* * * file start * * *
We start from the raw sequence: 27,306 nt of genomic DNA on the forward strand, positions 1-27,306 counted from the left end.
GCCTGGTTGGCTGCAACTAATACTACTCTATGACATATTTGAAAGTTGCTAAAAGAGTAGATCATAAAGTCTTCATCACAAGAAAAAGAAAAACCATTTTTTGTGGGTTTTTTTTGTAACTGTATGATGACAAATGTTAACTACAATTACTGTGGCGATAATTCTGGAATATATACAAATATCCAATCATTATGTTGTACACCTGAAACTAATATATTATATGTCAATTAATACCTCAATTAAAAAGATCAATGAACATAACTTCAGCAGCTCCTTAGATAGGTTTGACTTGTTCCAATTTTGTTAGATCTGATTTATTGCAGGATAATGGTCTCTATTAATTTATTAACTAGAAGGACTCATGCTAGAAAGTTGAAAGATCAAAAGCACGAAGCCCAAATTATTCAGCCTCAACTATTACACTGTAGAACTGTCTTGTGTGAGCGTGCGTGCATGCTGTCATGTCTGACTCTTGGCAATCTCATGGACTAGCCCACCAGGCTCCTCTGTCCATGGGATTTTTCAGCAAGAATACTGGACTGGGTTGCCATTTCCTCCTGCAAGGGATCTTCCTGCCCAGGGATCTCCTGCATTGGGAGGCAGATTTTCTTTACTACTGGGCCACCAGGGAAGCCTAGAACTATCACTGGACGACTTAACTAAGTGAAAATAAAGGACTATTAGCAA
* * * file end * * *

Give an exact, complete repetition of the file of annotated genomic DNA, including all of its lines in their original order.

We start from the raw sequence: 27,306 nt of genomic DNA on the forward strand, positions 1-27,306 counted from the left end.
GCCTGGTTGGCTGCAACTAATACTACTCTATGACATATTTGAAAGTTGCTAAAAGAGTAGATCATAAAGTCTTCATCACAAGAAAAAGAAAAACCATTTTTTGTGGGTTTTTTTTGTAACTGTATGATGACAAATGTTAACTACAATTACTGTGGCGATAATTCTGGAATATATACAAATATCCAATCATTATGTTGTACACCTGAAACTAATATATTATATGTCAATTAATACCTCAATTAAAAAGATCAATGAACATAACTTCAGCAGCTCCTTAGATAGGTTTGACTTGTTCCAATTTTGTTAGATCTGATTTATTGCAGGATAATGGTCTCTATTAATTTATTAACTAGAAGGACTCATGCTAGAAAGTTGAAAGATCAAAAGCACGAAGCCCAAATTATTCAGCCTCAACTATTACACTGTAGAACTGTCTTGTGTGAGCGTGCGTGCATGCTGTCATGTCTGACTCTTGGCAATCTCATGGACTAGCCCACCAGGCTCCTCTGTCCATGGGATTTTTCAGCAAGAATACTGGACTGGGTTGCCATTTCCTCCTGCAAGGGATCTTCCTGCCCAGGGATCTCCTGCATTGGGAGGCAGATTTTCTTTACTACTGGGCCACCAGGGAAGCCTAGAACTATCACTGGACGACTTAACTAAGTGAAAATAAAGGACTATTAGCAA